Feud likely to stymie City Council


For those who delight in political theater, this is the perfect season to venture to the ornate, vaulted chamber that's center stage for the Baltimore City Council.

An intense, potentially divisive competition for the city's three highest positions is under way, infusing the usual posturing with broader significance. As the 19-member council returns tonight from summer recess, its legislative agenda is likely to be overshadowed by political interests.

Most of the all-Democratic group already has taken sides as the feuding between Mayor Kurt L. Schmoke and Council President Mary Pat Clarke continues to flare up. Just last week, Mrs. Clarke called for Housing Commissioner Daniel P. Henson III to step aside in the wake of a sharply critical federal audit, while the mayor stood firmly behind him.

Mrs. Clarke's plans to challenge the mayor's bid for a third term next year have, in turn, led a half-dozen of her colleagues to examine their options for higher office.

Council members and political analysts expect rivalry and attempts at one-upmanship on controversial issues -- from proposed raises for elected officials to construction magnate Willard Hackerman's plans for replacing his Pulaski Highway incinerator.

"It's going to be the most political year that the council has ever faced," predicted Herb Smith, a professor of political science at Western Maryland College. "Should we have major expectations achievement? No.

"The lines are clearly drawn. It will be tough to reach a majority, much less a consensus. Uncertainty often produces political paralysis."

As a notable example of stale mate, he cited the council's failure to name a successor to former comptroller Jacqueline F. McLean in July.

Three times, the council attempted to agree on a candidate to finish the term of McLean, who retired and has since pleaded guilty to stealing more than $25,000 while in office. But the council adjourned in deadlock after a tense contest between 5th District Councilwoman Iris G. Reeves, backed by Mr. Schmoke, and 4th District Councilman Lawrence A. Bell, who had the support of Mrs. Clarke.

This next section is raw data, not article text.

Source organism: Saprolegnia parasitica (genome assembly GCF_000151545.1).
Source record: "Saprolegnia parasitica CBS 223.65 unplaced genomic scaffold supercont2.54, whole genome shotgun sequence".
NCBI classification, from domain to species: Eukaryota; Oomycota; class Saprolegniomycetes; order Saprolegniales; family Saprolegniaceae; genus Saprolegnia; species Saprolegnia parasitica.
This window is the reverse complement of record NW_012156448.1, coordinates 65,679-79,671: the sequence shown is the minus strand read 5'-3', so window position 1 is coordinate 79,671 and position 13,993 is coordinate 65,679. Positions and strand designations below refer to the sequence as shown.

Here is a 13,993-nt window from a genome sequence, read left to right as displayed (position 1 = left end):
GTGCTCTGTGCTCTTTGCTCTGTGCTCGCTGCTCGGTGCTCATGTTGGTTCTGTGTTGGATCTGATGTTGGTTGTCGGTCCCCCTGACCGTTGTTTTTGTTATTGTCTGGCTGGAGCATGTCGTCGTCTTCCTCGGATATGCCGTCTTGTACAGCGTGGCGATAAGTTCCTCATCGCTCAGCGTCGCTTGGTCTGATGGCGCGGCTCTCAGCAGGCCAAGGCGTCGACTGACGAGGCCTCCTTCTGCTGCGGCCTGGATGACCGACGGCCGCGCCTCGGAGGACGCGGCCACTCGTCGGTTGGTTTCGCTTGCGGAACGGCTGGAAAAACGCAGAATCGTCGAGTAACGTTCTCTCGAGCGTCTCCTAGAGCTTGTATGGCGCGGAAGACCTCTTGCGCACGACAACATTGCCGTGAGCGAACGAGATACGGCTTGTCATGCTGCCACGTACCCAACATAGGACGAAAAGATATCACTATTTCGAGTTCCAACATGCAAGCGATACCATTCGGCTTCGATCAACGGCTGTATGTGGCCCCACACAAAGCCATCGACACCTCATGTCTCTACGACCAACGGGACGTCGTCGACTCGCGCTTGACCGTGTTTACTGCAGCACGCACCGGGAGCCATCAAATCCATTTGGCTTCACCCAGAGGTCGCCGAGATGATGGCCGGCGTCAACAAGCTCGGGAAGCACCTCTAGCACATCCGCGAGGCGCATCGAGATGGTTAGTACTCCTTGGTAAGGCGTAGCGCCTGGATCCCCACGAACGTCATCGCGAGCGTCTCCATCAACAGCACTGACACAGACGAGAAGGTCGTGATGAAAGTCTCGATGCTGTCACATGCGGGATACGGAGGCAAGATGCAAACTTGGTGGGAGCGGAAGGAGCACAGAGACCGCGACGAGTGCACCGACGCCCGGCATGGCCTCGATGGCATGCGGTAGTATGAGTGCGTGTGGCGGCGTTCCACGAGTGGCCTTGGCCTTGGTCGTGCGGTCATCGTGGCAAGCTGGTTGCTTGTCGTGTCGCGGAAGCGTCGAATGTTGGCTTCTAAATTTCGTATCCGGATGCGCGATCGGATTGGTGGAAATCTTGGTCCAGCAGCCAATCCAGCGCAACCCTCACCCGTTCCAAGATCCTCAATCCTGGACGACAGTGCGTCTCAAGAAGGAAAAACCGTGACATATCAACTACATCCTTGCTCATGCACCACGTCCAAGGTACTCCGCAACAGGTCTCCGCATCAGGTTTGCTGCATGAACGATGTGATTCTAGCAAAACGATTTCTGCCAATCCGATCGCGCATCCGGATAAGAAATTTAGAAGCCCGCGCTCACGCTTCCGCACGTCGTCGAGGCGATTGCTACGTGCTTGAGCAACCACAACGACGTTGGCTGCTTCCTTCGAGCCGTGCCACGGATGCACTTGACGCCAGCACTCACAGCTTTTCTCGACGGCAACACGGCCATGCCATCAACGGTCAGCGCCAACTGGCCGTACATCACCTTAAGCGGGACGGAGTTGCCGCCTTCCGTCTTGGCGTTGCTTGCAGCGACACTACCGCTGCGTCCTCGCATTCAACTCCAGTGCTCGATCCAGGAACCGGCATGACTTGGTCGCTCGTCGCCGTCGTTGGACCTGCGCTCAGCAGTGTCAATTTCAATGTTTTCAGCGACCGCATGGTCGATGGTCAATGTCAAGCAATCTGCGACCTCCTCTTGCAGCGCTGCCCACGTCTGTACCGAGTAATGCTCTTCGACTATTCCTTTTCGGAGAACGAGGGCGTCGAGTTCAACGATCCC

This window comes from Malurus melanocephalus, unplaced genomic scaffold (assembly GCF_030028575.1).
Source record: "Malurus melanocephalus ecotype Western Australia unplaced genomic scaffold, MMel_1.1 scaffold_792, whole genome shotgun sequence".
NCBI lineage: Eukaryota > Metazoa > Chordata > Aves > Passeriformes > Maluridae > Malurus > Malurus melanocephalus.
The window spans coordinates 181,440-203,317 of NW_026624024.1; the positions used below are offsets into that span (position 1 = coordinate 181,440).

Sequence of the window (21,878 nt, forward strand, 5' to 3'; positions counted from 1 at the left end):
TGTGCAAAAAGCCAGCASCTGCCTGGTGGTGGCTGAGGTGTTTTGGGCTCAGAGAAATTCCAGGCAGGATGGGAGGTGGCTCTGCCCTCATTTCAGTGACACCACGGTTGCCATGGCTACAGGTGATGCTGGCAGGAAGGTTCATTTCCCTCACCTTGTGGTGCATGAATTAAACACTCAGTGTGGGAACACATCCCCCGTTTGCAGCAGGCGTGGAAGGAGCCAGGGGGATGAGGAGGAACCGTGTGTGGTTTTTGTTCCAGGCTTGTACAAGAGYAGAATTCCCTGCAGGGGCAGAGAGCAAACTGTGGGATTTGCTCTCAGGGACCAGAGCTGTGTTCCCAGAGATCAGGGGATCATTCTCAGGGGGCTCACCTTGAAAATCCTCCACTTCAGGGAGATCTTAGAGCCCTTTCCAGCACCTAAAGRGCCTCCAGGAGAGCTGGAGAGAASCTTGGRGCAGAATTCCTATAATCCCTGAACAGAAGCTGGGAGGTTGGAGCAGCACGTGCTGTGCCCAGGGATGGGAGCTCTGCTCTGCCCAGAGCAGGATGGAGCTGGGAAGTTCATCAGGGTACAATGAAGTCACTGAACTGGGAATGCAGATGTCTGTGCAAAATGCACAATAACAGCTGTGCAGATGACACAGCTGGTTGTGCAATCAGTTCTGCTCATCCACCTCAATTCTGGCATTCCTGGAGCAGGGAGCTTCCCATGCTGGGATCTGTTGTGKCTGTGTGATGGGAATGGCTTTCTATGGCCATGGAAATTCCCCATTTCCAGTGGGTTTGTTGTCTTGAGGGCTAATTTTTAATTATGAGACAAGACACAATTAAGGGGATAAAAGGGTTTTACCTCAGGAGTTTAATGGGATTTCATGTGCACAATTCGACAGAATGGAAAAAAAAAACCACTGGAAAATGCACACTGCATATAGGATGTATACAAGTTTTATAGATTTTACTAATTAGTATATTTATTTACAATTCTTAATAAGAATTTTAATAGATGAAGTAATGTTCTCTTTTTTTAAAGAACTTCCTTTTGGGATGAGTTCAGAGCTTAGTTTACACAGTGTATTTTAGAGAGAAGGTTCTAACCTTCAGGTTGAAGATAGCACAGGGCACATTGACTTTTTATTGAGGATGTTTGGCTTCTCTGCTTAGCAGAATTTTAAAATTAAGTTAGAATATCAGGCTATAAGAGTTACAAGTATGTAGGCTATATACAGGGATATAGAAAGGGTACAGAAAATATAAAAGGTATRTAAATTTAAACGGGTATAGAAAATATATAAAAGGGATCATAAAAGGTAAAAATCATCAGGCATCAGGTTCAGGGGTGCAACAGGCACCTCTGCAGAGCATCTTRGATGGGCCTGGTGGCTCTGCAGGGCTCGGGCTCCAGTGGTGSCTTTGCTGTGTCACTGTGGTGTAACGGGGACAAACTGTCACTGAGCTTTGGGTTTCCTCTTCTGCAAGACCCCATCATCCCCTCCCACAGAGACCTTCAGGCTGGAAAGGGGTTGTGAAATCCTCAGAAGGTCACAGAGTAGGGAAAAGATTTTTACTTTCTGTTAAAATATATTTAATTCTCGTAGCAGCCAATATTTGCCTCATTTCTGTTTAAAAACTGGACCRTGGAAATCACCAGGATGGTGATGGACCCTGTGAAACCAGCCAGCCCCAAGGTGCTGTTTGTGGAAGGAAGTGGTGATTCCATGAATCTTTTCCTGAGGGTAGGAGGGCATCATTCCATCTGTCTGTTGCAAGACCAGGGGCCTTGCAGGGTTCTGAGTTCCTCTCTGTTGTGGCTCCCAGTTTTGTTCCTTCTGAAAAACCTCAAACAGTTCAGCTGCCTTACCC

Some see the potential for a replay when the council must come up with a similar 10-vote majority to fill vacancies in the 1st and 6th Districts at the start of the 1995 General Assembly. First District Councilman Perry Sfikas won the state Senate seat in the 46th District, while 6th District Councilman Timothy D. Murphy won a House of Delegates seat in South Baltimore's 47A.

The council districts on the south and east side are seen as important to Mr. Schmoke, who generally has fared poorly among white voters there in Democratic primaries.

"If I were the mayor, I would care about those seats," said 3rd District Councilman Wilbur E. "Bill" Cunningham."

However, Mr. Schmoke insisted that he plans to take a low-key approach. "I'm not going to spend a lot of time on that question. Those who fill the positions will have to spend a great deal of time campaigning," he said, while acknowledging an interest in increasing the council's African-American representation.

Some council members fear the feud between the mayor and council president will dominate the session. Others cite the ambitions of Council Vice President Vera P. Hall, who just resigned as chairman of the state Democratic Party, and 2nd District Councilman Carl Stokes, who lost a state Senate race, to replace Mrs. Clarke.

Meanwhile, Mr. Bell and 6th District Councilman Joseph J. DiBlasi want to run for comptroller.

There's more room for maneuvering in 1995 than in many years because of the highly unusual circumstances, including the indictment of the former comptroller and Mrs. Clarke's early announcement of her plans to challenge Mr. Schmoke.

In what could signify the impact of election-year politics, the Schmoke administration has backed off proposals to lift a moratorium on incinerator construction.

Mr. Schmoke is instead supporting a resolution, expected to be introduced by Mr. Cunningham tonight, to study the future of incinerators as part of a 10-year solid-waste plan. The mayor said his desire to slow the process was prompted by Baltimore County's plans to ship its trash out-of-state, a move that would undercut the need for a regional incinerator.

Other issues before the council include: the mayor's plans to streamline sanitation enforcement, new methods to deal with evicted tenants' belongings, and aggressive panhandling.

For her part, Mrs. Clarke says that she plans to act no differently this year. "I've always spoken up about issues in the city and introduced legislation, and I'll continue to do so."

But Mr. Cunningham was not so sure. "If the mayor says something is green, she will say it's purple.

"Frankly, I'm very concerned about it. It may be good in that we're going to have to discuss some issues, but we also may have government grinding to a slow halt."

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